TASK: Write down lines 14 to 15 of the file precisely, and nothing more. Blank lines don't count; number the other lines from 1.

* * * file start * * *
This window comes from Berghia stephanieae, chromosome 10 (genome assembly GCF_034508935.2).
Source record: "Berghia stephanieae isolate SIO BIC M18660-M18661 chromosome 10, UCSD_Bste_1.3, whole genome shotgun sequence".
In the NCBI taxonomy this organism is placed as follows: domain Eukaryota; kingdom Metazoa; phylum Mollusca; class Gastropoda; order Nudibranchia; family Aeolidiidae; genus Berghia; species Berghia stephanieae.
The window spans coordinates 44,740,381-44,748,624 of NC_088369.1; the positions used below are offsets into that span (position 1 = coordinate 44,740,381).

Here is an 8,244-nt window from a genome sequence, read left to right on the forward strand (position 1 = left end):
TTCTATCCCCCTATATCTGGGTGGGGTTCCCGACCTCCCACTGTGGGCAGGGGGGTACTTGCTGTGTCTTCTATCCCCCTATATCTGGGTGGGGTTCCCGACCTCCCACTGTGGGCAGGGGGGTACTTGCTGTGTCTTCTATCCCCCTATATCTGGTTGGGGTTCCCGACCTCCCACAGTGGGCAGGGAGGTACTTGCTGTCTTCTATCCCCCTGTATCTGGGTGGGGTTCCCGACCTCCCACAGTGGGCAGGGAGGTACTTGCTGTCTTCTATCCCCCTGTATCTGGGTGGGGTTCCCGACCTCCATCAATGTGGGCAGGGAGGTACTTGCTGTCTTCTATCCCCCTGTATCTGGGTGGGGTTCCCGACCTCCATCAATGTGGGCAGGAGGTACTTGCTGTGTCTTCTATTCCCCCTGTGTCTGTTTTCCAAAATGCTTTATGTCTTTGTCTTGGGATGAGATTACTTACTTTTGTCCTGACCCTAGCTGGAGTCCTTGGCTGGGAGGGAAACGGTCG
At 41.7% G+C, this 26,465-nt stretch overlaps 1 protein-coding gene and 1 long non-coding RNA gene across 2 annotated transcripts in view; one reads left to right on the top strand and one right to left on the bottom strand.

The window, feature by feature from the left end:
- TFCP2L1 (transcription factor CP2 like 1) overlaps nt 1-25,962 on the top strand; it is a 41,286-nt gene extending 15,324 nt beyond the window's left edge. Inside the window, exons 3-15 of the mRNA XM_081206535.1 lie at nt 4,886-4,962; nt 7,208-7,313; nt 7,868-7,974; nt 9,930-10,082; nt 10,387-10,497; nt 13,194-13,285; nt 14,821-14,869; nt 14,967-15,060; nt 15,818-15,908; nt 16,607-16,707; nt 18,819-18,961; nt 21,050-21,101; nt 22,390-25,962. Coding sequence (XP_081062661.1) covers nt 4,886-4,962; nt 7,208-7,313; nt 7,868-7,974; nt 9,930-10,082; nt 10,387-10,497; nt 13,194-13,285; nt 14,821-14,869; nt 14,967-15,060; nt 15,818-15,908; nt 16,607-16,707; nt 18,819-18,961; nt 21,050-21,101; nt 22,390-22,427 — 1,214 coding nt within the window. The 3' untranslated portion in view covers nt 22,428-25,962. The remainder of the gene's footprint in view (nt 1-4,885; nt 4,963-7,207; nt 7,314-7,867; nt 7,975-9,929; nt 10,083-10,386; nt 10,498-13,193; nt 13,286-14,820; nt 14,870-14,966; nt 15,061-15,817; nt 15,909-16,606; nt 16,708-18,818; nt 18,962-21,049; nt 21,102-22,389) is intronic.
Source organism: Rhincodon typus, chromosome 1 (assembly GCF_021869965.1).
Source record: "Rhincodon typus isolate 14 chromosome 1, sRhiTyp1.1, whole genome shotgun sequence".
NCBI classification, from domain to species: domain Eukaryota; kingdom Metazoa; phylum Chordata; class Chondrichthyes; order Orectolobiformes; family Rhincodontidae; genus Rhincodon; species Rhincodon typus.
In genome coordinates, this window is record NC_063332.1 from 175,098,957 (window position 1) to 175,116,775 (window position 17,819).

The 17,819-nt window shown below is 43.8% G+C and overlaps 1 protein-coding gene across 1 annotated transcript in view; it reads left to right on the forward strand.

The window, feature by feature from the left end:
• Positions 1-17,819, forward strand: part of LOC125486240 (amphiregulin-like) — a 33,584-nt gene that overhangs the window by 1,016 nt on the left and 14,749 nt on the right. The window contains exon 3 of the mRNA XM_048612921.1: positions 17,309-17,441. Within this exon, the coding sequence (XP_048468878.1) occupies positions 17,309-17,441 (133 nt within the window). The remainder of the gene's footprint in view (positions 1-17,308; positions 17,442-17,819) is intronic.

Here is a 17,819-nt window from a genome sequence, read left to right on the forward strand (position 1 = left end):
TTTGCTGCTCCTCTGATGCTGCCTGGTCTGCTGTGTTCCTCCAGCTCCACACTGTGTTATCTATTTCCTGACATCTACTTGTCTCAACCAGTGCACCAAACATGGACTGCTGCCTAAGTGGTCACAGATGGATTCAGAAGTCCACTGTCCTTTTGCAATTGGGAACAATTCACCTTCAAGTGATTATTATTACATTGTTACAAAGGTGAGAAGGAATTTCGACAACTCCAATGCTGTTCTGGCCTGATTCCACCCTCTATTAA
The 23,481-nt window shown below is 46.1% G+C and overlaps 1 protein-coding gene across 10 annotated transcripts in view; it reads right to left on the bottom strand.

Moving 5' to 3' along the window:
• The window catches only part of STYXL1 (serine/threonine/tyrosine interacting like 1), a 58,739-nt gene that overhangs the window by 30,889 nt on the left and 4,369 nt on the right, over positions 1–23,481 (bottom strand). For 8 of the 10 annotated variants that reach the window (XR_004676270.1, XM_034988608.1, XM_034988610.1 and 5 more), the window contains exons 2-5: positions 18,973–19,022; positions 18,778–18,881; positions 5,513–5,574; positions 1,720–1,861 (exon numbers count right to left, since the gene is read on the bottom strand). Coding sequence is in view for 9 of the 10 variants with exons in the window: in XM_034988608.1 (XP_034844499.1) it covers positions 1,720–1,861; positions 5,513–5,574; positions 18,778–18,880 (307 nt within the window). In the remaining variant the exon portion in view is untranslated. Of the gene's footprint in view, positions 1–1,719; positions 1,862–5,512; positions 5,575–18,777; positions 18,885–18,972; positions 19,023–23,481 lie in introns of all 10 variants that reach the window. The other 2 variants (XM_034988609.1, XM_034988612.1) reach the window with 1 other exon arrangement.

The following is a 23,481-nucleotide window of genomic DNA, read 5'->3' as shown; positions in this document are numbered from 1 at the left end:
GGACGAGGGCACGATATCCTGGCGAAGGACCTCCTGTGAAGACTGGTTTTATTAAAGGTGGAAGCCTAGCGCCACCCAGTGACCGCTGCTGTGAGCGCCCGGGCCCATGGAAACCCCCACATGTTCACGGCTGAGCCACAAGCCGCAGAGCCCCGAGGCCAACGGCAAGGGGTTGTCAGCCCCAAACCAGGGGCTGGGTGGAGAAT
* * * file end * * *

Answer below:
The 17,819-nt window shown below is 43.8% G+C and overlaps 1 protein-coding gene across 1 annotated transcript in view; it reads left to right on the forward strand.

The window, feature by feature from the left end: